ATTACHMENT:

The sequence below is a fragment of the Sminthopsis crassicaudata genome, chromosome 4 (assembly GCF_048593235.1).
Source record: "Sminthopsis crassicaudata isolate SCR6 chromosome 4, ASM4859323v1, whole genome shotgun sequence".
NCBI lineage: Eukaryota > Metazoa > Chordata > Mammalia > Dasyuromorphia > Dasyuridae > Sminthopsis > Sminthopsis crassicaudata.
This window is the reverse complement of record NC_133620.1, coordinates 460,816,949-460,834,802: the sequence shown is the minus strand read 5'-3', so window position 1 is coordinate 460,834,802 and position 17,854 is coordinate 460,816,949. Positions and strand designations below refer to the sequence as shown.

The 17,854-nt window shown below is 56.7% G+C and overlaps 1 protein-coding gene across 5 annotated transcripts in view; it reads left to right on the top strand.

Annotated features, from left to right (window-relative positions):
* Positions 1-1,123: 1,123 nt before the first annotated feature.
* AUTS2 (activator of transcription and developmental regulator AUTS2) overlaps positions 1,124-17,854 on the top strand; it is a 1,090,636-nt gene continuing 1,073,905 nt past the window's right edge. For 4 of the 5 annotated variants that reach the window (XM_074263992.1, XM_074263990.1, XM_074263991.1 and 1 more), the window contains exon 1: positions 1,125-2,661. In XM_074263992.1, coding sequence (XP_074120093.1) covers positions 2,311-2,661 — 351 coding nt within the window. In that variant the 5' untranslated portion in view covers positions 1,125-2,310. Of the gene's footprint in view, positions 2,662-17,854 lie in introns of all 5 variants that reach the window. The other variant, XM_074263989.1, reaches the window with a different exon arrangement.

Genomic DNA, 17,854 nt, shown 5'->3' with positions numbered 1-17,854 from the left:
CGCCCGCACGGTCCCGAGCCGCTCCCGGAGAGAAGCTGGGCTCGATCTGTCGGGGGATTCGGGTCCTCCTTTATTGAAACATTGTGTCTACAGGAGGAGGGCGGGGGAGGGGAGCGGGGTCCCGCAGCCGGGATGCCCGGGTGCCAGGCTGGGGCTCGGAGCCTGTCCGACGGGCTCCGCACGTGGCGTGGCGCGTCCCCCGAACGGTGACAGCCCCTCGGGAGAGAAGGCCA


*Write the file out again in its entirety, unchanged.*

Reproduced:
The sequence below is a fragment of the Sminthopsis crassicaudata genome, chromosome 4 (assembly GCF_048593235.1).
Source record: "Sminthopsis crassicaudata isolate SCR6 chromosome 4, ASM4859323v1, whole genome shotgun sequence".
NCBI lineage: Eukaryota > Metazoa > Chordata > Mammalia > Dasyuromorphia > Dasyuridae > Sminthopsis > Sminthopsis crassicaudata.
This window is the reverse complement of record NC_133620.1, coordinates 460,816,949-460,834,802: the sequence shown is the minus strand read 5'-3', so window position 1 is coordinate 460,834,802 and position 17,854 is coordinate 460,816,949. Positions and strand designations below refer to the sequence as shown.

The 17,854-nt window shown below is 56.7% G+C and overlaps 1 protein-coding gene across 5 annotated transcripts in view; it reads left to right on the top strand.

Annotated features, from left to right (window-relative positions):
* Positions 1-1,123: 1,123 nt before the first annotated feature.
* AUTS2 (activator of transcription and developmental regulator AUTS2) overlaps positions 1,124-17,854 on the top strand; it is a 1,090,636-nt gene continuing 1,073,905 nt past the window's right edge. For 4 of the 5 annotated variants that reach the window (XM_074263992.1, XM_074263990.1, XM_074263991.1 and 1 more), the window contains exon 1: positions 1,125-2,661. In XM_074263992.1, coding sequence (XP_074120093.1) covers positions 2,311-2,661 — 351 coding nt within the window. In that variant the 5' untranslated portion in view covers positions 1,125-2,310. Of the gene's footprint in view, positions 2,662-17,854 lie in introns of all 5 variants that reach the window. The other variant, XM_074263989.1, reaches the window with a different exon arrangement.

Genomic DNA, 17,854 nt, shown 5'->3' with positions numbered 1-17,854 from the left:
CGCCCGCACGGTCCCGAGCCGCTCCCGGAGAGAAGCTGGGCTCGATCTGTCGGGGGATTCGGGTCCTCCTTTATTGAAACATTGTGTCTACAGGAGGAGGGCGGGGGAGGGGAGCGGGGTCCCGCAGCCGGGATGCCCGGGTGCCAGGCTGGGGCTCGGAGCCTGTCCGACGGGCTCCGCACGTGGCGTGGCGCGTCCCCCGAACGGTGACAGCCCCTCGGGAGAGAAGGCCA